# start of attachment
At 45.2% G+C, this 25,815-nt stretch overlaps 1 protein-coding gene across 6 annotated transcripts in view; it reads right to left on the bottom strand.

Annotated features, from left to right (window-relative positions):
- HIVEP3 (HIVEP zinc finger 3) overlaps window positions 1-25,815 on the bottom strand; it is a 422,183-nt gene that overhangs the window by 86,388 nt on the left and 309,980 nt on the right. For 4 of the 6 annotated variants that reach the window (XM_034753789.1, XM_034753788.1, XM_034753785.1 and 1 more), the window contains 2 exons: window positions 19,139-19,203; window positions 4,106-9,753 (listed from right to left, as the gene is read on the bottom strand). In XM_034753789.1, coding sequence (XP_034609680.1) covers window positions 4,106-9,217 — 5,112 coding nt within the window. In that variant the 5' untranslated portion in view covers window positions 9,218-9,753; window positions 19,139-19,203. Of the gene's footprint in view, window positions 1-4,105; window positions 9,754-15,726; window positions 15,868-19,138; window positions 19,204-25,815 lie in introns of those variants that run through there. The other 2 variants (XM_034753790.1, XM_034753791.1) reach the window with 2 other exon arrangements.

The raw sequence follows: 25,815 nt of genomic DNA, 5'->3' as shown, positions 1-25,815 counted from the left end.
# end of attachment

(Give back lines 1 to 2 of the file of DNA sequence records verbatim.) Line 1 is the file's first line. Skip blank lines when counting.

At 45.2% G+C, this 25,815-nt stretch overlaps 1 protein-coding gene across 6 annotated transcripts in view; it reads right to left on the bottom strand.

Annotated features, from left to right (window-relative positions):